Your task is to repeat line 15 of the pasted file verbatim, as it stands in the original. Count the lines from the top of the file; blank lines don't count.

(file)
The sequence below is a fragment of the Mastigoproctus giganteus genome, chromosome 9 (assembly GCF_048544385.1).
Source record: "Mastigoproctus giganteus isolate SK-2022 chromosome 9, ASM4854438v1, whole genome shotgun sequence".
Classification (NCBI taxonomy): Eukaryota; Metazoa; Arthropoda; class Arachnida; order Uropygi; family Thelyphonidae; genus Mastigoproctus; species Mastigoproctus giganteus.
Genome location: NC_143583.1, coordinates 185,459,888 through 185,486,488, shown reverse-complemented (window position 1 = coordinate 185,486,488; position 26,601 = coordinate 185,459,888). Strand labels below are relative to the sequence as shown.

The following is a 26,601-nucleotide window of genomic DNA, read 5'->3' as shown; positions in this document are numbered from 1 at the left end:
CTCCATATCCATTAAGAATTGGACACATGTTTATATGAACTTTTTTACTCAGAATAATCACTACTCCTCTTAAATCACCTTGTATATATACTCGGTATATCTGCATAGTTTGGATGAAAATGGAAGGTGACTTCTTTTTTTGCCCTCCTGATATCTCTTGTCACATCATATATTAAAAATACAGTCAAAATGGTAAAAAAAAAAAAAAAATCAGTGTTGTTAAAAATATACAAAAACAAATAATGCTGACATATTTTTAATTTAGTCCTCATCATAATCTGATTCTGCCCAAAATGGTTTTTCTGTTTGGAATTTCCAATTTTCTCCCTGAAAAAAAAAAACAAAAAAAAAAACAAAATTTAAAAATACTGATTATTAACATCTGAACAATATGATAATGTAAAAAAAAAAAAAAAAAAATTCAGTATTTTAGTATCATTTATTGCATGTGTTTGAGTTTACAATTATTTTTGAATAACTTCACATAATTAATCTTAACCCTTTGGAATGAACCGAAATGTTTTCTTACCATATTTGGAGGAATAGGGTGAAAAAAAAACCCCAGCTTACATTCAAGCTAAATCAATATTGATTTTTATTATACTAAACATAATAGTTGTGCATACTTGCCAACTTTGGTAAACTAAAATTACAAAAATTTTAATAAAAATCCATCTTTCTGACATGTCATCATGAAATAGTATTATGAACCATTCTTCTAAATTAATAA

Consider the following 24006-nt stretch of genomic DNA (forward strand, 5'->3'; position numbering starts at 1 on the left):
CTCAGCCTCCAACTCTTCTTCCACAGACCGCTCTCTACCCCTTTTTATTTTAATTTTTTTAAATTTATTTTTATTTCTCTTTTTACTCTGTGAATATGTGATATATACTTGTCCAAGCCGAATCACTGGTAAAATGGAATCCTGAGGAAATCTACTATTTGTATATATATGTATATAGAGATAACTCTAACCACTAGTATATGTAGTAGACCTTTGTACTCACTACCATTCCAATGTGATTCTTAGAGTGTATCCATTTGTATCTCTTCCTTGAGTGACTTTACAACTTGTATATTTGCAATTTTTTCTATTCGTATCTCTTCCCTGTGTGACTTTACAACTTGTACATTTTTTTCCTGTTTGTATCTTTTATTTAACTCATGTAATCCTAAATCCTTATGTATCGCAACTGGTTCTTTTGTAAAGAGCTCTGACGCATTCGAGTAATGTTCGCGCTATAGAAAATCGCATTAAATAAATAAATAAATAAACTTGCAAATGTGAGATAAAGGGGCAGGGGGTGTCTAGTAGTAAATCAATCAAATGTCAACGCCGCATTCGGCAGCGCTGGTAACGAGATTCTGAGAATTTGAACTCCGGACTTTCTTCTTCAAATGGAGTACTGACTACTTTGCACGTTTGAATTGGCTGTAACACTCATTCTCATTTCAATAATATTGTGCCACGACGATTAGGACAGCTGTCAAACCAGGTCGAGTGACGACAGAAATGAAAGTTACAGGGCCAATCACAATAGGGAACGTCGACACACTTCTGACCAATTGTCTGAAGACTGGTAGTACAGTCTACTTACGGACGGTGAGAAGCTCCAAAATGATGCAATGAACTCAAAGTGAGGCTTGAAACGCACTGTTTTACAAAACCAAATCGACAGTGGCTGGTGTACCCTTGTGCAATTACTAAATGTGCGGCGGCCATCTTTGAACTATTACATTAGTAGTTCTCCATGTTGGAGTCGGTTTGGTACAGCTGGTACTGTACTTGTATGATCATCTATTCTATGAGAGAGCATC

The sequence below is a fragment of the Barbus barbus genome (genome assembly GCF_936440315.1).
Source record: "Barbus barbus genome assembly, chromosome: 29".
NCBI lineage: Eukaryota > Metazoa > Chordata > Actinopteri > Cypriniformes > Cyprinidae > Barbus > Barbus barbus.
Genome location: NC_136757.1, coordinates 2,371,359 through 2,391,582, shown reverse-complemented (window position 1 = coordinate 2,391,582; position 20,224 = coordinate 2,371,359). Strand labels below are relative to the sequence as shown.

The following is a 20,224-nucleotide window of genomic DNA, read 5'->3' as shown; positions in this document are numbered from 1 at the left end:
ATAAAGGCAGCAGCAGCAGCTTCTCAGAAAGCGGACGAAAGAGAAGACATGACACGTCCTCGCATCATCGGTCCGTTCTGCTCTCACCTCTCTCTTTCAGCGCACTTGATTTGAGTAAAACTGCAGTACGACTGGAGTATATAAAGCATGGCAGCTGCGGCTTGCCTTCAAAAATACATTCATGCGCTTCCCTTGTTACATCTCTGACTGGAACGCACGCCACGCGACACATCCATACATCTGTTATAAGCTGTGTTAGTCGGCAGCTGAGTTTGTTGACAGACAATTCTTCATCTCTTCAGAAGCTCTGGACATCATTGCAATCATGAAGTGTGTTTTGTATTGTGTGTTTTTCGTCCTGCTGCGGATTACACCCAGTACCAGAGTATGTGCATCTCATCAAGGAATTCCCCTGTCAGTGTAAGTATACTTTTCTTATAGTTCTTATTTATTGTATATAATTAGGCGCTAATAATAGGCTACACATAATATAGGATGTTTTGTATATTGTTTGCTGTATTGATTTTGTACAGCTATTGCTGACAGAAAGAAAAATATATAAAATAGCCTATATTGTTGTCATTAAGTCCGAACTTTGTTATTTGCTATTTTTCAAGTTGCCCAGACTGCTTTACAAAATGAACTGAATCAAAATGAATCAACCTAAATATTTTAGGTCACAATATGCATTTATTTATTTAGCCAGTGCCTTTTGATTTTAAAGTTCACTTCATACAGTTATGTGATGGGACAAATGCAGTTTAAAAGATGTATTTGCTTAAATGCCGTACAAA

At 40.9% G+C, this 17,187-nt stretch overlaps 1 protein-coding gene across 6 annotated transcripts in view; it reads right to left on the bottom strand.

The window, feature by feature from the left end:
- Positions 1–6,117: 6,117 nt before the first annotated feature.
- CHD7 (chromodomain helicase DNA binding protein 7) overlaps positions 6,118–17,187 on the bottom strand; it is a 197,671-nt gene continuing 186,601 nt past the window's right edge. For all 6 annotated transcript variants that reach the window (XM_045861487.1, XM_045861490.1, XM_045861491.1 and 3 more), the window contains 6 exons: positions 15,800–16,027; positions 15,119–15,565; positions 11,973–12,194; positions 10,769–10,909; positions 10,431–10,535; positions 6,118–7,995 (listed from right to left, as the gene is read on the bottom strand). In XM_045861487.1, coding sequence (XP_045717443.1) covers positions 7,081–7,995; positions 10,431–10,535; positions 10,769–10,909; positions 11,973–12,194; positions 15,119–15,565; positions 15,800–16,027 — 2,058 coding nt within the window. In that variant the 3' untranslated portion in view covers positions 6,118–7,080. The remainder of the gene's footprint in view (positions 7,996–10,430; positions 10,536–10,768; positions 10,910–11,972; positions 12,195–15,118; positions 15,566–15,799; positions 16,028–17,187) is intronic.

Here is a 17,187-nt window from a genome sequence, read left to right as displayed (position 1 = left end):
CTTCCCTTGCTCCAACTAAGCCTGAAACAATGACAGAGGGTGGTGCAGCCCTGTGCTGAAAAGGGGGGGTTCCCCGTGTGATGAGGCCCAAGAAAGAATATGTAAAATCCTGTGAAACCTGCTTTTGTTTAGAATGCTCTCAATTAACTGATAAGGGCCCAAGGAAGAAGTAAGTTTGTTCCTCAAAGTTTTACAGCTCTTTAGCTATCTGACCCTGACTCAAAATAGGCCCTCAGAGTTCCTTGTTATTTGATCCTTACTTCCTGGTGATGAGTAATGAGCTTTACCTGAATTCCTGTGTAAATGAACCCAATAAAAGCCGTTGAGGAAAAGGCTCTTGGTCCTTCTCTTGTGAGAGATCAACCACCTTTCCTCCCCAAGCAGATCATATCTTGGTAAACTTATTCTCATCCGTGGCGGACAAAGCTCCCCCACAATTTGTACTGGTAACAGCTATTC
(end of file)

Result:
At 40.9% G+C, this 17,187-nt stretch overlaps 1 protein-coding gene across 6 annotated transcripts in view; it reads right to left on the bottom strand.